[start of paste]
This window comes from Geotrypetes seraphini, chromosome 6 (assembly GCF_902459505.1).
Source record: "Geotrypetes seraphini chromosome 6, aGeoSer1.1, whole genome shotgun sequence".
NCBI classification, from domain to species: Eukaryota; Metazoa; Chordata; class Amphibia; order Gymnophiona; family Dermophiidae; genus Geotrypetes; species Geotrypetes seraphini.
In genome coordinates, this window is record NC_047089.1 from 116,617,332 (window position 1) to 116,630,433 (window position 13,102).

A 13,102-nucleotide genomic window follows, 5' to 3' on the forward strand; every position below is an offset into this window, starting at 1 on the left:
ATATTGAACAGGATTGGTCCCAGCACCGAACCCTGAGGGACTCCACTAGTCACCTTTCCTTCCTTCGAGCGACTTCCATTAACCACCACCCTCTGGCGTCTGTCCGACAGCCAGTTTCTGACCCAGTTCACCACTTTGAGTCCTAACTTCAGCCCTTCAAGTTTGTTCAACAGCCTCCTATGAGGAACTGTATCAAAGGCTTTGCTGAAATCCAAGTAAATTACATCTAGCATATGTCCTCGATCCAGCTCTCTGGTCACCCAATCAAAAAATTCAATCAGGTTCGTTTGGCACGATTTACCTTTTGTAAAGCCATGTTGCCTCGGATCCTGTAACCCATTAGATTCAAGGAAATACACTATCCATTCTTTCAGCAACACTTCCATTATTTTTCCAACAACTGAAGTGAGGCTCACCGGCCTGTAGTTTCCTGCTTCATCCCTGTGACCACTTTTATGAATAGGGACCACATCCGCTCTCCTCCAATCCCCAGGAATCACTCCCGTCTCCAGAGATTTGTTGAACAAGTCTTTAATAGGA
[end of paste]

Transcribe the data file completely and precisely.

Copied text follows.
This window comes from Geotrypetes seraphini, chromosome 6 (assembly GCF_902459505.1).
Source record: "Geotrypetes seraphini chromosome 6, aGeoSer1.1, whole genome shotgun sequence".
NCBI classification, from domain to species: Eukaryota; Metazoa; Chordata; class Amphibia; order Gymnophiona; family Dermophiidae; genus Geotrypetes; species Geotrypetes seraphini.
In genome coordinates, this window is record NC_047089.1 from 116,617,332 (window position 1) to 116,630,433 (window position 13,102).

A 13,102-nucleotide genomic window follows, 5' to 3' on the forward strand; every position below is an offset into this window, starting at 1 on the left:
ATATTGAACAGGATTGGTCCCAGCACCGAACCCTGAGGGACTCCACTAGTCACCTTTCCTTCCTTCGAGCGACTTCCATTAACCACCACCCTCTGGCGTCTGTCCGACAGCCAGTTTCTGACCCAGTTCACCACTTTGAGTCCTAACTTCAGCCCTTCAAGTTTGTTCAACAGCCTCCTATGAGGAACTGTATCAAAGGCTTTGCTGAAATCCAAGTAAATTACATCTAGCATATGTCCTCGATCCAGCTCTCTGGTCACCCAATCAAAAAATTCAATCAGGTTCGTTTGGCACGATTTACCTTTTGTAAAGCCATGTTGCCTCGGATCCTGTAACCCATTAGATTCAAGGAAATACACTATCCATTCTTTCAGCAACACTTCCATTATTTTTCCAACAACTGAAGTGAGGCTCACCGGCCTGTAGTTTCCTGCTTCATCCCTGTGACCACTTTTATGAATAGGGACCACATCCGCTCTCCTCCAATCCCCAGGAATCACTCCCGTCTCCAGAGATTTGTTGAACAAGTCTTTAATAGGA